Those who served alongside Warren Hearnes, who died Sunday, could only conjure fond memories of the former Missouri Governor's reign at the statehouse and his lengthy political career.
The former statesman, who died of natural causes at age 86, is remembered as a man of great character who put his strong convictions into action. Hearnes, who served as governor from 1965 to 1973, had a 30-year political career in which to act on his strong beliefs.
Hearnes' career began when he was elected to the Missouri House at age 27, and ended in a failed run for a judgeship. Earlier that same year, 1980, he was appointed to fill a circuit court vacancy in southeast Missouri. Following that final defeat for public office, Hearnes announced that he was finished running for public office, but "would never be through with politics."
His career was not, however, immune from controversy. He was ensnared in a grand jury investigation into Democrat campaign donations, including the dealings of Hearnes' associates and his own personal finances. Throughout the ordeal, he maintained his innocence, claiming the charges stemmed from political maneuvering by rival Republicans.
The Republican U.S. Attorney in Kansas City who investigated Hearnes so relentlessly, Burt Hurn, finally gave up without ever filing any charges.
His funeral is scheduled for 11 a.m. Friday, Aug. 21, at the First Baptist Church in Charleston, Mo. The small, southeast Missouri town is Hearnes' hometown.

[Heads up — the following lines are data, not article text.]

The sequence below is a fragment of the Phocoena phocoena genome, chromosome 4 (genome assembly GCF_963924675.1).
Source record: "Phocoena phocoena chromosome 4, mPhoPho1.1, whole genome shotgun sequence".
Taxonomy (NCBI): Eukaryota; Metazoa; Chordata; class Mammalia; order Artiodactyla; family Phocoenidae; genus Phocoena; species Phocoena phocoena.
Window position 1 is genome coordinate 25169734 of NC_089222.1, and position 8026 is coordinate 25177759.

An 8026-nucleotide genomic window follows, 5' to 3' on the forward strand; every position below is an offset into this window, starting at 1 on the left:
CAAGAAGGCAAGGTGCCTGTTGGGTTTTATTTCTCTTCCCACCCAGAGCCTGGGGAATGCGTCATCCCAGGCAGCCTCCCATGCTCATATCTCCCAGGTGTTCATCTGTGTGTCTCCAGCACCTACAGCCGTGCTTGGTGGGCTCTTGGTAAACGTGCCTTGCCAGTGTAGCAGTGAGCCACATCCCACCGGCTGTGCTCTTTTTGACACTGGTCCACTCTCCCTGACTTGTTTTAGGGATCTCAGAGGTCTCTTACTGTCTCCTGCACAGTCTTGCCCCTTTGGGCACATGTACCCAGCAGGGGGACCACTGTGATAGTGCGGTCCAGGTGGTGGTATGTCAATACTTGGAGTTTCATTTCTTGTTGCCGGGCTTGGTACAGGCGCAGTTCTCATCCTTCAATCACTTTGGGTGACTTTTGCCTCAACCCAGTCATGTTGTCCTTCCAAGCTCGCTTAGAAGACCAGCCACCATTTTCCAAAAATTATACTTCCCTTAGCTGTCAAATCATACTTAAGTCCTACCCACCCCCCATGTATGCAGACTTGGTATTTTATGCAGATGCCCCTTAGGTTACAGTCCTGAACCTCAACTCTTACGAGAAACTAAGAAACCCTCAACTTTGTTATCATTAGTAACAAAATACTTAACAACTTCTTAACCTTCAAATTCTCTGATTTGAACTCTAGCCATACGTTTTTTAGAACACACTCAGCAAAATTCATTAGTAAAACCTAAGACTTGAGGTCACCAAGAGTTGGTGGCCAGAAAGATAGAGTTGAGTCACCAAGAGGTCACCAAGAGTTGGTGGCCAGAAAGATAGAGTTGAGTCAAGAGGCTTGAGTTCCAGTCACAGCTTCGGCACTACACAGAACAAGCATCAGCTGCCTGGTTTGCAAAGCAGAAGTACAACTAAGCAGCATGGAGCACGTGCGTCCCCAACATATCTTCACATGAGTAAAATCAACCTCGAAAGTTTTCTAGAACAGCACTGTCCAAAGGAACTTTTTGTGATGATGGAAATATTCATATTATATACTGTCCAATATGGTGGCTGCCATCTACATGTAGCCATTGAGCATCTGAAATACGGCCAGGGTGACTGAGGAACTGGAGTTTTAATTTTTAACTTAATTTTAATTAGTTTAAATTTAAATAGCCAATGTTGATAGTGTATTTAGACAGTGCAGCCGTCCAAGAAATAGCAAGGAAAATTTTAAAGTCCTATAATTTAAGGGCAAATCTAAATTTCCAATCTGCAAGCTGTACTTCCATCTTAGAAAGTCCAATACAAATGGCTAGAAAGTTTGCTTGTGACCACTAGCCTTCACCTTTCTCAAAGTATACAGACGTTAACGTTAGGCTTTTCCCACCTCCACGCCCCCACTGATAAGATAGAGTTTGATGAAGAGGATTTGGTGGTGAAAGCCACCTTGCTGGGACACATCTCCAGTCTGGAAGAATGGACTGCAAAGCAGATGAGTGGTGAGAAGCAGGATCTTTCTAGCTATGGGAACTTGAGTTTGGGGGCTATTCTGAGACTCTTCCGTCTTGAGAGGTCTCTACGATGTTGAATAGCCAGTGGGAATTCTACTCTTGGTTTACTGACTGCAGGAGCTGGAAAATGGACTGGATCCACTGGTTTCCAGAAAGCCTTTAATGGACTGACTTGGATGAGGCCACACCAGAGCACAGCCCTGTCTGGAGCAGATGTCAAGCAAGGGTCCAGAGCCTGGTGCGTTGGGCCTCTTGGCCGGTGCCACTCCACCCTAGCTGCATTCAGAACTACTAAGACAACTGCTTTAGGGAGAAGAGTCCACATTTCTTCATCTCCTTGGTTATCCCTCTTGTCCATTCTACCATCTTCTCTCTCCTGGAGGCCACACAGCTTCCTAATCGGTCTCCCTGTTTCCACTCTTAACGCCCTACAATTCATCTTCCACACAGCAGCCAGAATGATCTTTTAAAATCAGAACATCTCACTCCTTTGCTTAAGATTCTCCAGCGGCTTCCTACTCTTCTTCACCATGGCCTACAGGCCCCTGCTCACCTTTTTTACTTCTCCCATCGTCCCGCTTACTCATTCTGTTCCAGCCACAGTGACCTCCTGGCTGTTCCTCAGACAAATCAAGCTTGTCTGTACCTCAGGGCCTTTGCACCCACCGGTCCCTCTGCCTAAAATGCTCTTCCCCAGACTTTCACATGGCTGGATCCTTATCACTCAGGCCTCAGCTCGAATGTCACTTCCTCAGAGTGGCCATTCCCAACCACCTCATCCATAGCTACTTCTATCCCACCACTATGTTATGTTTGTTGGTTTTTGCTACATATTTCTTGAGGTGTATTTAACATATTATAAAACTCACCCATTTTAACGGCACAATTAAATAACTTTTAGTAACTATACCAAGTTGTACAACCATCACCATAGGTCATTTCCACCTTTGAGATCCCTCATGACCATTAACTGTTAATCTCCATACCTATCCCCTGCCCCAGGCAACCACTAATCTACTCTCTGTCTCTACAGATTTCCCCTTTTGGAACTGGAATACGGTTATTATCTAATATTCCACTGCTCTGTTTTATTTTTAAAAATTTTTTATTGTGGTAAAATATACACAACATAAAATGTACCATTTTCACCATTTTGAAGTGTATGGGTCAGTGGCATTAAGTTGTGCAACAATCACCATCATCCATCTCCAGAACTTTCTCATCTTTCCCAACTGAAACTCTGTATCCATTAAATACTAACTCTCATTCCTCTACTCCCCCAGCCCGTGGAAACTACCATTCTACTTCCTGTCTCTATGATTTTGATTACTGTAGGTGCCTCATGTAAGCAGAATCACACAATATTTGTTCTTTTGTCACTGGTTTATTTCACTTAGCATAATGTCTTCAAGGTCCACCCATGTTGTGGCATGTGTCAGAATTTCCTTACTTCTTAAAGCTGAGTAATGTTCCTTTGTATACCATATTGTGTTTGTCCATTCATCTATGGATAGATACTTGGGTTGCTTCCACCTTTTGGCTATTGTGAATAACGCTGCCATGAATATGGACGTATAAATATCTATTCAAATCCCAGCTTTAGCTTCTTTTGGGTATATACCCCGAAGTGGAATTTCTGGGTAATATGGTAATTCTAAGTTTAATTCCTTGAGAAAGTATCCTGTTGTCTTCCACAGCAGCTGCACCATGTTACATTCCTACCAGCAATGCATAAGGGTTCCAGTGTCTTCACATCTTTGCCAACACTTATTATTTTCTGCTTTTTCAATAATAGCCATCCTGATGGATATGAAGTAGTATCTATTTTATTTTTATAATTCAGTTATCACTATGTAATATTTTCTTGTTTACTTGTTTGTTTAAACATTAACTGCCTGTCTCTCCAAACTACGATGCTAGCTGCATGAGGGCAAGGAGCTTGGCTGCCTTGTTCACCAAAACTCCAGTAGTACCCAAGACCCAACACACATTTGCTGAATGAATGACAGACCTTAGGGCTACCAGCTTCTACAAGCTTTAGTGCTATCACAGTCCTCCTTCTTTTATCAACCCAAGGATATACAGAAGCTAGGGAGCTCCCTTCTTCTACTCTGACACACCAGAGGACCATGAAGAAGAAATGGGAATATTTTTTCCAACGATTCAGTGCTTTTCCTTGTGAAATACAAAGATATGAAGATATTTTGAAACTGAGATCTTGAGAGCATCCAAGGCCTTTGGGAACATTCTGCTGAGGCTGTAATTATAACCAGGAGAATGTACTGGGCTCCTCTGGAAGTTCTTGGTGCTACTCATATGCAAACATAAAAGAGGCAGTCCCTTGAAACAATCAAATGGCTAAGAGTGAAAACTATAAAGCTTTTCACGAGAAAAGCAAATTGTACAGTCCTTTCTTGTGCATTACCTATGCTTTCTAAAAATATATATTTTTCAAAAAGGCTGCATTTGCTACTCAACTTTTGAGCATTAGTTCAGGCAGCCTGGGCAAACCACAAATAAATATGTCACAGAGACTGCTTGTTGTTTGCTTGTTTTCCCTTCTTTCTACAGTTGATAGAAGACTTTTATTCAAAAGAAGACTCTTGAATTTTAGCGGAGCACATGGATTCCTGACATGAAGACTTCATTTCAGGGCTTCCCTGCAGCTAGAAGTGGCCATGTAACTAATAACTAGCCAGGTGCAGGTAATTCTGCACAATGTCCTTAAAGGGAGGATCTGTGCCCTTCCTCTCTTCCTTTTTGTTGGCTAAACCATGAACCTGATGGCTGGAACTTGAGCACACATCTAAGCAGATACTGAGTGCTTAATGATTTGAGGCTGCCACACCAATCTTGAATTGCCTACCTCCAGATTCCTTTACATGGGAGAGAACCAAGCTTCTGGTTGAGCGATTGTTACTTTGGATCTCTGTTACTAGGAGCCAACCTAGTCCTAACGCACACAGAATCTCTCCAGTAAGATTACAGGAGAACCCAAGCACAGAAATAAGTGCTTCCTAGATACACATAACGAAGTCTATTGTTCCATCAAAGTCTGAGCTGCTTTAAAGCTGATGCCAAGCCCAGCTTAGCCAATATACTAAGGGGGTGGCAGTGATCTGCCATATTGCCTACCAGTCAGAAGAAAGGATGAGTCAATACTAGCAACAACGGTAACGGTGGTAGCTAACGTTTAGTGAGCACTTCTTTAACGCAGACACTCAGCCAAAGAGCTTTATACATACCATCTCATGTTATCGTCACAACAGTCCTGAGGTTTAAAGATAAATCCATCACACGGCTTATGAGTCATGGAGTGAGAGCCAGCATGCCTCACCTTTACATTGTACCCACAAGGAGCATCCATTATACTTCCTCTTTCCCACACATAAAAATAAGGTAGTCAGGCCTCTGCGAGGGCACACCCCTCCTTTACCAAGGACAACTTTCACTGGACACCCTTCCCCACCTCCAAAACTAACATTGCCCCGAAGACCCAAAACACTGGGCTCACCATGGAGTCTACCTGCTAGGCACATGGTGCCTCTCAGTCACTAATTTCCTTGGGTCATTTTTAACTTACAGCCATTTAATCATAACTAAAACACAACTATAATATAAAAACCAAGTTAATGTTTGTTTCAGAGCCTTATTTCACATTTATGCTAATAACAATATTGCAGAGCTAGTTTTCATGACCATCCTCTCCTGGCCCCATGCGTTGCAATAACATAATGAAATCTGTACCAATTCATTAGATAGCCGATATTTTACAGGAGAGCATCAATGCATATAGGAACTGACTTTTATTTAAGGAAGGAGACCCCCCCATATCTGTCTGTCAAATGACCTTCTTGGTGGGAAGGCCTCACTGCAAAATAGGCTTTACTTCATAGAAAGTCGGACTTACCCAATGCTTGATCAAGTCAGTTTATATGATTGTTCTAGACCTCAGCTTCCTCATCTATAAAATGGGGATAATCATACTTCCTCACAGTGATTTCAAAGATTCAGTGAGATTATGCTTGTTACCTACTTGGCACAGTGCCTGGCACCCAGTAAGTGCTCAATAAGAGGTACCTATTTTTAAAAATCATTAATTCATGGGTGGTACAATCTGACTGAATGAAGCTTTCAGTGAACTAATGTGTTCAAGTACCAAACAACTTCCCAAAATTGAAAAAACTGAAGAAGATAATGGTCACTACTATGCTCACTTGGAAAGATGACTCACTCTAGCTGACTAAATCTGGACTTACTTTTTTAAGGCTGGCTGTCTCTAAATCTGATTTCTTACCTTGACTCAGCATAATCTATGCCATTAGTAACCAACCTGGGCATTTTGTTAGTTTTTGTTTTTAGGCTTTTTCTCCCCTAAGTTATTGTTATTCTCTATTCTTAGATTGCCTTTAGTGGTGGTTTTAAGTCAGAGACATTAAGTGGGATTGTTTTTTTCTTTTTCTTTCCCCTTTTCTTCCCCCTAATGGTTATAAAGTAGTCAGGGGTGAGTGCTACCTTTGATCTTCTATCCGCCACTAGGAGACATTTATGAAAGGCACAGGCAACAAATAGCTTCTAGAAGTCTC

Former Kansas City Mayor Charles Wheeler said he will miss Hearnes and considers him and his wife, Betty, close friends, even visiting the couple last summer during Wheeler's bid for state treasurer. Asked what he most admired about Hearnes, Wheeler said, "he was feisty and I like feisty politicians. He was a small man like I am and takes guff from no one."
Wheeler said he will always consider Hearnes a huge supporter of higher education, especially the University of Missouri. "We made a lot of progress during the Hearnes administration,” he said of the former governor's unprecedented two consecutive terms as the head of state, following abolition of a one-term limit. That long tenure served to propel Hearnes into a position of power as the unofficial, yet powerful, head of the state's Democratic party.
Wheeler reflected on Hearnes' years of power as a leader of the Democratic party. "He took on the big guys and he beat the establishment," he said. "He shaped the Democratic party in his own image."
James B. Nutter, Sr., owner of a Kansas City-based mortgage business who is recognized as a political kingmaker, said he'll always remember Hearnes as a champion for mental health issues.
"Governor Hearnes' contributions to mental health in Missouri was one of the greatest achievements of any administration in my lifetime," said Nutter, who, in his 80's, has witnessed numerous office holders.
Nutter said that under Hearnes' leadership, Missouri's statuswas propelled from one of the states with the worst mental health programs to "one of the best in the nation." Nutter said he was so impressed by the then-governor's giving nature and concern for his fellow man that "I was one of the few people in Jackson County who was for him in the first primary. I've always admired him," he added.
Bill Baker, a longtime political force in Eastern Jackson County, said Hearnes was a man of such great integrity that "I can't even think of anything bad he really did--and to be a governor of our state, that's pretty darned good. He was a very warm and personable fellow and I think he represented the state of Missouri very well," Baker said.